As virtualization matures, great progress is being made towards the goal of allowing performance sensitive applications to run on virtualized platforms. The performance and scalability gains delivered by VMware vSphere are a huge step in this direction. Other good steps in this direction are:
- vApp from VMware which allows a multi-server application to be encapsulated in one OVF file and managed as an entity.
- AppSpeed from VMware and other applications performance monitoring solutions that are virtualization aware from vendors like BlueStripe, dynaTrace, Optier, and OPNET.
- Maturity in infrastructure performance management solutions from vendors like Akorri and Virtual Instruments.
- More sophisticated management offerings from VMware like LifeCycle Manager and the forthcoming Config Control product as well as a wealth of third party solutions from vendors like Hyper9, Embotics, Surgient and newScale.
- The entry of EMC Ionix into the business of managing both physical and virtual infrastructure and performance.
However, there are several challenges associated with migrating Tier 1 applications into a private cloud that are not yet fully addressed. Some of those challenges are in the management and performance domains and consist of the following items:
- N-tier applications systems have to be identified as such and treated as a collection of tiers by the management platform for the virtualized environment. vApp is a great first step in this area but there remains work to be done.
- One or more of the tiers (the web servers for example) need to be able to scale out to additional virtual machines or even additional physical hardware upon demand
- Some parts of the application may not be virtualized right now or may never get virtualized. The management platform for the application needs to be able to deal with applications that are running on a mixture of virtual and physical hardware, and be able to migrate workloads between physical and virtual workloads based upon performance polices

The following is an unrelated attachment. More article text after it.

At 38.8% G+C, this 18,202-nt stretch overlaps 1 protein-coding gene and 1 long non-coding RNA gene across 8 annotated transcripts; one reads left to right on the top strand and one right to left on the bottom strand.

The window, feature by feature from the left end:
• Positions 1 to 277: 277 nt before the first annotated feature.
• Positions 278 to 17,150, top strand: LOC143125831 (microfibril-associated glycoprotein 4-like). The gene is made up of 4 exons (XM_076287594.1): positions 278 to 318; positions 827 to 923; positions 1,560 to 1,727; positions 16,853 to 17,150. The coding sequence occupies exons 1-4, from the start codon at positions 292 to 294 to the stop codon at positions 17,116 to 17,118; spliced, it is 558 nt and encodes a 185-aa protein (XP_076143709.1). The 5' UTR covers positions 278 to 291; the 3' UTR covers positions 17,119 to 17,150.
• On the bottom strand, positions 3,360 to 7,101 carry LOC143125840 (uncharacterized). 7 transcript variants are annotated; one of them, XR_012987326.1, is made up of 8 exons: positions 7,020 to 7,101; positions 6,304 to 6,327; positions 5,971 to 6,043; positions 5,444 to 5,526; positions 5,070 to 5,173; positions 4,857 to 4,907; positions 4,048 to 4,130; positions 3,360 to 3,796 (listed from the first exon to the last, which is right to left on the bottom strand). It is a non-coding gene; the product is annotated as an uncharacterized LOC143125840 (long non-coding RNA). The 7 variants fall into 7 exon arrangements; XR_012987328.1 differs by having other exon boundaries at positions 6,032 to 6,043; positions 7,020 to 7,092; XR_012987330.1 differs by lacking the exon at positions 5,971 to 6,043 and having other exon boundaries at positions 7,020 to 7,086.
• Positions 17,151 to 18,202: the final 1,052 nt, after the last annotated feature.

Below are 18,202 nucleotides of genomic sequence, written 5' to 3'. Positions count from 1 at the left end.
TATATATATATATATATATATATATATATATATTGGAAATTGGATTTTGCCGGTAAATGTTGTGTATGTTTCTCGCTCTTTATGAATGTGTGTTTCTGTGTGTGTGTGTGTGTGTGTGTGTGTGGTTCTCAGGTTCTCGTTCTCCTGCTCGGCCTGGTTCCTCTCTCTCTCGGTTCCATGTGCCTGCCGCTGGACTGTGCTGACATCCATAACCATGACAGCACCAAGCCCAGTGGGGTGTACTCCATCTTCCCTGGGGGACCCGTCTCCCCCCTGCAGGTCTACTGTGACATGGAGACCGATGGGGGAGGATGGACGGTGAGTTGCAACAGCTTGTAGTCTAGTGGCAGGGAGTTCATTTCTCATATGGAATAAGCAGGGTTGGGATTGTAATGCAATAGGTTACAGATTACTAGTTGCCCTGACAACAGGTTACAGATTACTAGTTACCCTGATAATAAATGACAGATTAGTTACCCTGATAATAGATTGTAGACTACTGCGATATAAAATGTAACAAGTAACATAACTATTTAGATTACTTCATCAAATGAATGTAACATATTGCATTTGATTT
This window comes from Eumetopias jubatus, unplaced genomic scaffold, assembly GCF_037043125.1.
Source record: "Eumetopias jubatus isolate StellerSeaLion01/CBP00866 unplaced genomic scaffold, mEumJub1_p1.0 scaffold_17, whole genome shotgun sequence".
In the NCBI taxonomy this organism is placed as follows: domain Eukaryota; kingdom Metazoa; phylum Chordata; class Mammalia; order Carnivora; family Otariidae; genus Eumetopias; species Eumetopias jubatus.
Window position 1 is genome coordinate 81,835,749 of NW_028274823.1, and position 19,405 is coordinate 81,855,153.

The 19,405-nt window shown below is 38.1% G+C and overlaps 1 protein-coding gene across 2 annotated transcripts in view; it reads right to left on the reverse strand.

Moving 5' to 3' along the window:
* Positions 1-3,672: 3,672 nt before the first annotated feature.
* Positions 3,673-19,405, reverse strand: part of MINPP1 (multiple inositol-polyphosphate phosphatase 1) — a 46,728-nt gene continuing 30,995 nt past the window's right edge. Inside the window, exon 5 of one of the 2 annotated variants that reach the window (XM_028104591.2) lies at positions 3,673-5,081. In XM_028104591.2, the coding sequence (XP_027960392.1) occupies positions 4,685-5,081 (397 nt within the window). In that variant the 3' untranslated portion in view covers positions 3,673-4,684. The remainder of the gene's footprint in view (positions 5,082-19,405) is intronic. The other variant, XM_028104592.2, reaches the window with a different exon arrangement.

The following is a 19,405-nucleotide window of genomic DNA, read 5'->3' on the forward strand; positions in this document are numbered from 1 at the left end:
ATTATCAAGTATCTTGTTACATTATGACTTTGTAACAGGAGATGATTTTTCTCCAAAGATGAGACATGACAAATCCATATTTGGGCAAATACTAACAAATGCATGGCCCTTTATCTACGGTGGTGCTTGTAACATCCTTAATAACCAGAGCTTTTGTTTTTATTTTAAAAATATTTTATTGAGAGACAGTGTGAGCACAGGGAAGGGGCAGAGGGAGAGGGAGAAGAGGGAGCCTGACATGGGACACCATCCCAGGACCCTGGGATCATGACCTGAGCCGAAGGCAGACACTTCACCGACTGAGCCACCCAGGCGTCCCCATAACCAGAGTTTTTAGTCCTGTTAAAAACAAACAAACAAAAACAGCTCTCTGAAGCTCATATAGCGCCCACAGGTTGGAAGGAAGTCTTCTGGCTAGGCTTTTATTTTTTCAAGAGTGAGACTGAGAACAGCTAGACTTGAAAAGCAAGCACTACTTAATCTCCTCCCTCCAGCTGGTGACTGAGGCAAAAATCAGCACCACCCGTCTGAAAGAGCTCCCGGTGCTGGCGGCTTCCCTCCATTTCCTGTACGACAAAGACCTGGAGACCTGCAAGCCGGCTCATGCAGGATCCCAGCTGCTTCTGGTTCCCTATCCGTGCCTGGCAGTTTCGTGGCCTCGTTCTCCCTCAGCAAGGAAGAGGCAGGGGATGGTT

- The operation of the management platform for these applications needs to be in the hands of the teams that own these applications, which is a different constituency than the VMware administrator.
- This problem cannot be solved by virtualization specific management consoles like VMware Virtual Center, since vCenter (by way of example) has no knowledge of workloads running on physical servers, and is not an appropriate tool to be used by constituencies like the teams that support these performance critical applications.
- Not all applications can be and should be treated the same. There are clearly applications that are higher priority than others, and there are clearly some applications that have absolute (as opposed to relative) performance requirements.
- For those applications with absolute performance requirements (application response time for any transaction can never be less than .5 seconds), absolute shares of CPU, Memory, Network and I/O Operations bandwidth need to be reserved so that these requirements can be met.
- Again for these kinds of applications, the resource reservations need to be managed potentially across virtualization platforms, and across both virtual and physical infrastructures.
Just as nature abhors a vacuum, venture funded startups abhor unsolved problems that have money associated with solving them, so there is some good progress being made on these front by a couple of vendors. Quite specifically, this is not just a performance management problem that can be dealt with via monitoring, nor is it just a virtualization management problem that can be dealt with via a management product designed for applications support teams. Solving this problem requires some leading edge features from both disciplines, with the added complexity of having to deal with both virtual and physical resources for these kinds of workloads.